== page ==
I continued to gain weight well into my 20s. I distinctly remember a long period when I thought that I may have to start shopping at Lane Bryant – or some other store for large sized women. I was a size 14 verging on 16. Every time I entered a room, I would become more self-conscious – sure that everyone was staring at my fat butt, or my wide hips. When I was about 26, my parents gave me the money to join “Diet Center” – a weight loss place where the consultants wore white uniforms complete with nurses caps. They had me on a strict diet of 500 calories a day. I helped my weight loss along by exercising a lot. Swam laps most mornings and then rode my stationary bike at night. Of course I lost weight – 38 pounds in about two and a half months. Gained it back in six weeks. To the pound. That six week period was the closest I’ve ever felt to reaching a pure mental breakdown. I tried laxatives a couple of times after that which eventually my boyfriend to force me into a counselor’s office. He listened, calmed me and told me that I indeed had not gone crazy. I will never forget that moment and think it had something to do with my decision to become a counselor. About 6 months later I started grad school and took up running. My entire outlook on life changed. I felt energized and happy. My mind was enriched and my time was busy with things I truly loved. I lost about 18 pounds naturally.

That new weight stabilized and I’ve struggled to get lower over the last twelve years or so. When Ella turned one, I joined Weight Watchers for the first time. I was a model pupil for awhile. The system is really good. It teaches portion control, well balanced eating and how to incorporate exercise into your life. These are all good things, but it is also feeds neuroses. Mine in particular. I am all or nothing. Good or bad. I follow the Weight Watcher ways or I don’t. When I follow them I feel in control and more attractive. When I don’t follow them, I often feel out of control or somewhat unhappy. I don’t want to say that my happiness is completely tied to my appearance, but it definitely has somewhat of a connection. As I have matured, I have gained self confidence. I don’t loathe myself anymore. I find happiness through my family, my work and from continually learning. I just need to make that enough.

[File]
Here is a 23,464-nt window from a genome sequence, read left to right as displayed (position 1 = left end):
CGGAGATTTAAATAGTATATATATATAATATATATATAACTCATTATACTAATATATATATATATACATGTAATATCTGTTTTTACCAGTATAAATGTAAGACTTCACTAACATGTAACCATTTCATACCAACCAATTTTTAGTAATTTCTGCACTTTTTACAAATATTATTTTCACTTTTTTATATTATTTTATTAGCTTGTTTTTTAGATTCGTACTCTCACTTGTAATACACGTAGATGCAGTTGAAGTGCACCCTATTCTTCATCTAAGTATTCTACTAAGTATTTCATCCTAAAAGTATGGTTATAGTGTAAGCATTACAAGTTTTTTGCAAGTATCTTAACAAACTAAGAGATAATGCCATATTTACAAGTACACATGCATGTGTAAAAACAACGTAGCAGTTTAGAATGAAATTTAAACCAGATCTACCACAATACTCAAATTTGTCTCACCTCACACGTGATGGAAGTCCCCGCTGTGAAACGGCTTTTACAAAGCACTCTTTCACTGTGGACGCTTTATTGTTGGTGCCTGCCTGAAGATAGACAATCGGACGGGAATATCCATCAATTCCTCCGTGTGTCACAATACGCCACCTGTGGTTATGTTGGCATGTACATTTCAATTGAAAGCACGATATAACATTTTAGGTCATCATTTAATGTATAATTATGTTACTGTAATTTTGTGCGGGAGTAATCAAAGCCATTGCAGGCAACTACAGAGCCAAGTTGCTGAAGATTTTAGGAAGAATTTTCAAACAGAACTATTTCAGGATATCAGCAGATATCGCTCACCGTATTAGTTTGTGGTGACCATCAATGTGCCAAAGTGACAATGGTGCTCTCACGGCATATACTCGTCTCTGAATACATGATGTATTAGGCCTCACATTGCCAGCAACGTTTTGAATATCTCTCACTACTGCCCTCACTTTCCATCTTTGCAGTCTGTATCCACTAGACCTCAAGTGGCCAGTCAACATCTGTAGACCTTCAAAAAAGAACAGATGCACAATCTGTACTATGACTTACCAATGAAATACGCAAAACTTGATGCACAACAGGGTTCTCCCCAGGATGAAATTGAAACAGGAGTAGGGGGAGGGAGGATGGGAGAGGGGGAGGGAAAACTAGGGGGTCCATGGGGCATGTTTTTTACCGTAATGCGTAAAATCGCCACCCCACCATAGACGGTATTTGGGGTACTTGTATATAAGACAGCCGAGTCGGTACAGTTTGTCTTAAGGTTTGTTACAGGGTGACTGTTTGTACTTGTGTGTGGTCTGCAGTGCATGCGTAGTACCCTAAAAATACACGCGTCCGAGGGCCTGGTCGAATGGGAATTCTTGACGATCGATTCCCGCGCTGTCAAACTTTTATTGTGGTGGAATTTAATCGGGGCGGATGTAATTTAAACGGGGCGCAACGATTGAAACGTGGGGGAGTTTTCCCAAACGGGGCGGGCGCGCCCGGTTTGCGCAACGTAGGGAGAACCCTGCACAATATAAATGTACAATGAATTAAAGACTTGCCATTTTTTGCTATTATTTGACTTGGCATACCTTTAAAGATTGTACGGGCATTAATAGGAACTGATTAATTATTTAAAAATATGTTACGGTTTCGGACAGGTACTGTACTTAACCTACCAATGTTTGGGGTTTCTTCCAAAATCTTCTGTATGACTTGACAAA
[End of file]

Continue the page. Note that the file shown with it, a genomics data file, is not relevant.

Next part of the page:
I’m aware that there are many serious problems in the world. I know I’m lucky to have an incredibly intelligent, thoughtful and fun husband. I also know how lucky I am to have two beautiful children who complete my life. However, unfortunately I have allowed my self esteem to become intertwined with my idea of happiness. Thinking about my weight, worrying about my body and planning around my self image have consumed most of my adult life. I have had periods where it has been less of an issue, but other times it’s as if I’m as insecure as a “pubescent” 21 year old.

I know that I am not obese, nor even overweight according to the insurance charts, but I don’t feel comfortable with how I look. That’s the bottom line. I would give anything not to feel this way. It feels like such a waste of time to consume myself with this, but I have yet to conquer this. My biggest concern is that I will give this obsession, for lack of a better word, to my little girl. I do not want her to grow up listening to me berate myself or counting calories.

Chris has offered to do Weight Watchers with me this time. He is learning more about healthy eating – something we were already doing, but just not well enough. Hopefully this will help me stay on track for the long haul. Or at least until I decide not to care about it so much.